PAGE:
What I wish I’d known before I started By Bernie Keogh, managing partner, Alternatives Elect
After twenty years in business and now running a leading international executive search business based in Dublin, I’ve learned that opportunities arise, doors open and a path always emerges but the journey is more fulfilling and enjoyable if you are doing what you love.
This is why I admire artists of all kind & entrepreneurs so much. It takes unbelievable passion and conviction to choose the untrodden path, but their contribution to society is immense.
It’s not always the money & security
I come from a modest background and while there was a lot of love and encouragement, there was not a lot of money and I had to put myself through university. Recently, I realised that a lot of my early career decisions were born out of a desire for money and security. I followed my head and not my heart. If I was starting all over again, I wouldn’t choose money and security because, anyway, if you are starting off from a low base what do you have to lose?
I’ve no regrets because I’ve learned so much, have lived in different countries and continue to have great experiences and meet fabulous people. Frankly, no experience is wasted and there is enormous growth in adversity and challenge (even if it sucks at the time). I’m passionate about what I do and that’s what counts most – everything else will follow.
Be self-aware and confident
It sounds like a cliché but I love people and have a high degree of empathy – so naturally I thought that my EQ was high. However, when I completed my training in Henley University last year to become an executive coach, I learned that EQ is in fact more about your own degree of self-awareness (for example, understanding your impact on people and the degree to which you project your own insecurities onto them), and not just the ability to read other people’s emotions. I’ve met people in business who’ve told me they were overly aggressive in their management style or had a really negative impact on their colleagues and yet were genuinely oblivious to the fact until they got 360 feedback or coaching. I wish I’d known before I started the importance of investing in coaching and finding mentors to support me and help give me perspective on my journey. As life gets busier professionally and personally and we juggle more, stress and tiredness can really skew our judgement.
Coaching has helped me challenge my own thinking about myself and others which has been really beneficial to my life overall. It also helps remind me that I am not God, all seeing and all-knowing. I can trust my gut, but not always my head!
Now is a very exciting time to be in the talent business. Why?
Because far thinking organisations are suddenly starting to look at nerds, failed entrepreuneurs, dreamers, artists, travellers, serial learners and non-conformists and go, “hey they might help us think differently, pivot in another direction and even future-proof our business for the years ahead. They might have skills and a vision that will help us adapt, innovate or transform in the digital era.” Business is embracing diversity in a genuine way and it’s an approach that needs to be embraced. The path doesn’t always run smoothly, diversity on the interview panel and training in unconscious bias (which we are all prone to) are essential to convert a corporate goal into a truly diverse corporate culture.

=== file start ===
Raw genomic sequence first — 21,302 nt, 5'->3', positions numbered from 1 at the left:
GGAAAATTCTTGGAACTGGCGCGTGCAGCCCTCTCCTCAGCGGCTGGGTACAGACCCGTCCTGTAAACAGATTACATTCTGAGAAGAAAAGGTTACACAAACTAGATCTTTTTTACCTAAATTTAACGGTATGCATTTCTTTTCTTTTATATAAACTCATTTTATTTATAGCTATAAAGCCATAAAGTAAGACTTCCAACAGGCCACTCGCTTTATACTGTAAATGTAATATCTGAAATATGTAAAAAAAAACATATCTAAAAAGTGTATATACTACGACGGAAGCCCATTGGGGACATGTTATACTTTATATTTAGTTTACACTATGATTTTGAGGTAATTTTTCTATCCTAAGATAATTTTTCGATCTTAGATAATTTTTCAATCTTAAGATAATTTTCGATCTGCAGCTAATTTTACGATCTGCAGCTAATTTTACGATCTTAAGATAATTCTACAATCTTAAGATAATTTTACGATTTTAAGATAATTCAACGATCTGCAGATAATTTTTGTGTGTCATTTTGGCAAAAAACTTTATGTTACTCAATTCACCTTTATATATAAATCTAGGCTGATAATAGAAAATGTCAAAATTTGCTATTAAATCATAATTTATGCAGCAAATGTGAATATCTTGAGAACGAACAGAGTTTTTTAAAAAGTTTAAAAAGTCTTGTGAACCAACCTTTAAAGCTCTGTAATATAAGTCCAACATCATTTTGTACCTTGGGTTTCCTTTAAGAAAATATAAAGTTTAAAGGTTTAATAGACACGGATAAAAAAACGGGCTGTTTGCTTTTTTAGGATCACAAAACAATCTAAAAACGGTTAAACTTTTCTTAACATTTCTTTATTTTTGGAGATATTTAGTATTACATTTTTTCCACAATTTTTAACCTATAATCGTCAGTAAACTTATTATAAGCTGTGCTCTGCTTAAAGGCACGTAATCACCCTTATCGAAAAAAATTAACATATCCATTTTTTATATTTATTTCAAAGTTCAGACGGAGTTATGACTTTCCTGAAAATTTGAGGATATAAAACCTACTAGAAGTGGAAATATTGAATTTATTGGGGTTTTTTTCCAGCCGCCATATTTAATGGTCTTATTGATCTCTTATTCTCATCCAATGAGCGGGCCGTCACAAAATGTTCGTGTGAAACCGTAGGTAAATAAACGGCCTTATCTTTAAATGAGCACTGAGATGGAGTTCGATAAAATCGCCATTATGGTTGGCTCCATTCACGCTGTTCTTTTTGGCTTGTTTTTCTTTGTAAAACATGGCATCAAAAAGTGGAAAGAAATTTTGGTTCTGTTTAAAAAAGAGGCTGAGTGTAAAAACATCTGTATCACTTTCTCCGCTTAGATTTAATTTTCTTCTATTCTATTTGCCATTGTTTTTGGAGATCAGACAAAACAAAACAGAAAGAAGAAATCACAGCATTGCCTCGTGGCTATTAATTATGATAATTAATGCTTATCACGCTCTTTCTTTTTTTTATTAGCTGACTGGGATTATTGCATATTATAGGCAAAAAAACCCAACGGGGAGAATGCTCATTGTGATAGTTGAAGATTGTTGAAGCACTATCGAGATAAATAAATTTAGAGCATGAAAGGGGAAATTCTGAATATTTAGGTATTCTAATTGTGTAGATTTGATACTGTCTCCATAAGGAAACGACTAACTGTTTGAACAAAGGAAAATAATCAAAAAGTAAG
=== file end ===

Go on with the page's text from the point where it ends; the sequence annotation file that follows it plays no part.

I advise my clients to interview a diverse range of candidates and a couple of wild cards to challenge them on what they think they need & to open their eyes to the profit potential in diversity – not just on gender but from a multicultural perspective, skills base, talent, thinking and ideas. That’s why we have set about building a business which can offer global talent. Ireland Inc. pitches on a world stage and it needs global talent to be successful.
Technology is a great enabler especially and it’s great to live in the age of agile working, but ultimately business is relational and relationships are built on affinities, similar values and delivering a great customer experience. They are also built face to face. Years ago I realised that doing business by email was a cop out and certainly would never resolve a problem so I always prefer to pick up the phone or meet face to face. People are nicer to each other in person.
Ultimately though, it’s always about the chemistry (between potential employer and employee that matters). If the cultural fit isn’t there it won’t work. It’s like swimming up-stream – eventually you’ll tire out and people can take a battering.
That’s why I spend a lot of time on fit – cultural, motivational and values, not just on technical skills and experience. The result of getting that right is rewarding for everyone concerned.
It’s never too late
Nowadays we live in society (albeit Western) where the opportunities to change careers or choose a different path are no longer frowned upon but actively encouraged at any stage. Pivoting or reinventing your career is possible at any age. That is why we need to embrace continuous learning in areas that interest us and to continue to build our skills throughout our careers. We never know when they might come in useful.